Pitocin is a liquid drug that is administered through an IV. It is actually a synthetic form of the hormone oxytocin, which facilitates contractions during labor. Pitocin is one of the most commonly used medications during labor and delivery but who needs pitocin, and what can it be used for?
Induction of labor
Pitocin can be used to medically induce labor in women who have not started having contractions yet. Medical indications for induction with pitocin can be preeclampsia, or being post-term (over 42 weeks pregnant). Where a woman's cervix has not yet began to dilate and efface, the success rates of pitocin induction are questionable. This procedure can be combined with other inducing measures like rupture of membranes, or stripping membranes.
Women whose labors have started by slowed down or stopped might be given pitocin by their healthcare providers to get labor going once again, or to speed it up. If your bag of waters has broken without contractions starting, pitocin is also an option your risk of infection goes up the longer your membranes have been broken. Many hospitals have a policy of not allowing labor to go on for more than 24 hours after the bag of waters has broken. This is where pitocin comes in.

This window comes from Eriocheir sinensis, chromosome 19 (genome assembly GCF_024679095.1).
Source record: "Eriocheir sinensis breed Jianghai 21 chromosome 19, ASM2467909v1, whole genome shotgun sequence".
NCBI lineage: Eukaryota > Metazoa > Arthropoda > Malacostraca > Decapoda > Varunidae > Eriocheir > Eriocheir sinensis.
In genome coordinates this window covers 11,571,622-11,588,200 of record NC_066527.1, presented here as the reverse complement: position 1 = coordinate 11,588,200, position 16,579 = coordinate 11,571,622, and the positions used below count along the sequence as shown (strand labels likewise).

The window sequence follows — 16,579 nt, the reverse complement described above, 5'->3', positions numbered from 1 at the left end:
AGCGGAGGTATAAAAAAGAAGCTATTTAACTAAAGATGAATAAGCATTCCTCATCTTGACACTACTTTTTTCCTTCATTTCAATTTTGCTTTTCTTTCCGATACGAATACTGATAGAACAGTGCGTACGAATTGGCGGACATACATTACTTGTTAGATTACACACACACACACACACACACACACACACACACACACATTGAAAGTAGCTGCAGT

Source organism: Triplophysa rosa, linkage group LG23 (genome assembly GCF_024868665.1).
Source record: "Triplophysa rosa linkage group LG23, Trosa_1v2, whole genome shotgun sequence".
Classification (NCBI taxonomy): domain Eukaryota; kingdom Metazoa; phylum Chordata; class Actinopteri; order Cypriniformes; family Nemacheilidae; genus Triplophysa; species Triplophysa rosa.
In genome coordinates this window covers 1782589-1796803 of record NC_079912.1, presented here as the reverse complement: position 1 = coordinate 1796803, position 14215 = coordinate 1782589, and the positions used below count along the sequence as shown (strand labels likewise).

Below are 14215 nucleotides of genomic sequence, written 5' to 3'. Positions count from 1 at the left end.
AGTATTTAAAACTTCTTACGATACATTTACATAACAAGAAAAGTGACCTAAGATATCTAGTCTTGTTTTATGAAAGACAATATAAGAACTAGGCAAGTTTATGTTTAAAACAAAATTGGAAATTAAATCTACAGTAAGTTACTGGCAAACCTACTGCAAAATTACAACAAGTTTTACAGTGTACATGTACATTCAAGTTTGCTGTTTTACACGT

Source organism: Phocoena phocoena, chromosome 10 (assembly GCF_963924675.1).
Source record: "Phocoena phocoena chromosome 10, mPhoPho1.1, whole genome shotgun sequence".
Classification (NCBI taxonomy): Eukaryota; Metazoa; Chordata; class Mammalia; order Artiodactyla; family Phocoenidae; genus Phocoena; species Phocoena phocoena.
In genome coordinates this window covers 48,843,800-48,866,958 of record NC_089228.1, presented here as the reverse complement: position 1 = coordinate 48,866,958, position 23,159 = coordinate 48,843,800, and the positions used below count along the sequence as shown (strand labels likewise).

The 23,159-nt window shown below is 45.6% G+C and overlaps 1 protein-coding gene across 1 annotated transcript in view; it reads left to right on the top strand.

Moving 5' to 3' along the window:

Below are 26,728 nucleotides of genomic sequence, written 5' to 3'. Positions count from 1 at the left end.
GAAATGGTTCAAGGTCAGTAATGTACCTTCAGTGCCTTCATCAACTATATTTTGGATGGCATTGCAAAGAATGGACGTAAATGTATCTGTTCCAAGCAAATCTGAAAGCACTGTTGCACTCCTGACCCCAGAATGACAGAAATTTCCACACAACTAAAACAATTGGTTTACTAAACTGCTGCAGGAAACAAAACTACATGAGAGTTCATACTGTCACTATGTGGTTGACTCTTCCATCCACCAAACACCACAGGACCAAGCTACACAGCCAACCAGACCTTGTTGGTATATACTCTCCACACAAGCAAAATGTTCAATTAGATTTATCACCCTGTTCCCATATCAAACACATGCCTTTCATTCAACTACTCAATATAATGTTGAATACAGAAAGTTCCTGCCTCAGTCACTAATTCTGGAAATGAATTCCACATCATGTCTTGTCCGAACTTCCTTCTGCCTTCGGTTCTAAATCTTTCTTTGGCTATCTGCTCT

Delivery of the placenta
Some hospitals actually administer pitocin following the baby's birth routinely. So called active management of the third stage of labor is quite popular, and is said to prevent postpartum hemorrhage. Like with labor, many hospitals have policies that a placenta "must" be delivered within a certain time. Pitocin can speed this process up.
Treating postpartum hemorrhage
Postpartum hemorrhage is heavy bleeding following birth, which needs quick medical attention. Potential complications include the need for a blood transfusion and death. Pitocin can be used as part of the treatment to stop the hemorrhage. Ironically, women who received pitocin during labor are more likely to suffer a postpartum hemorrhage.